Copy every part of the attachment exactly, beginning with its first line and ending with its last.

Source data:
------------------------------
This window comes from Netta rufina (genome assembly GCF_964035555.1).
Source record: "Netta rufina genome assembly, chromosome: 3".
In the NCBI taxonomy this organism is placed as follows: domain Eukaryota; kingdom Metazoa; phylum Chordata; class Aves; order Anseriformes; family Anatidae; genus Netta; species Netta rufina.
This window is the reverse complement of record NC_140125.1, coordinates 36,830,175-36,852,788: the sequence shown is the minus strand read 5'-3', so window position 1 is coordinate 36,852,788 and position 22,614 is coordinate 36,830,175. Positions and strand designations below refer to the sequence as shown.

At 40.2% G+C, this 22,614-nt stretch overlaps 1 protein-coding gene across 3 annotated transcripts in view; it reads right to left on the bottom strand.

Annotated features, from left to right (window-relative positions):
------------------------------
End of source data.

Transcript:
This window comes from Netta rufina (genome assembly GCF_964035555.1).
Source record: "Netta rufina genome assembly, chromosome: 3".
In the NCBI taxonomy this organism is placed as follows: domain Eukaryota; kingdom Metazoa; phylum Chordata; class Aves; order Anseriformes; family Anatidae; genus Netta; species Netta rufina.
This window is the reverse complement of record NC_140125.1, coordinates 36,830,175-36,852,788: the sequence shown is the minus strand read 5'-3', so window position 1 is coordinate 36,852,788 and position 22,614 is coordinate 36,830,175. Positions and strand designations below refer to the sequence as shown.

At 40.2% G+C, this 22,614-nt stretch overlaps 1 protein-coding gene across 3 annotated transcripts in view; it reads right to left on the bottom strand.

Annotated features, from left to right (window-relative positions):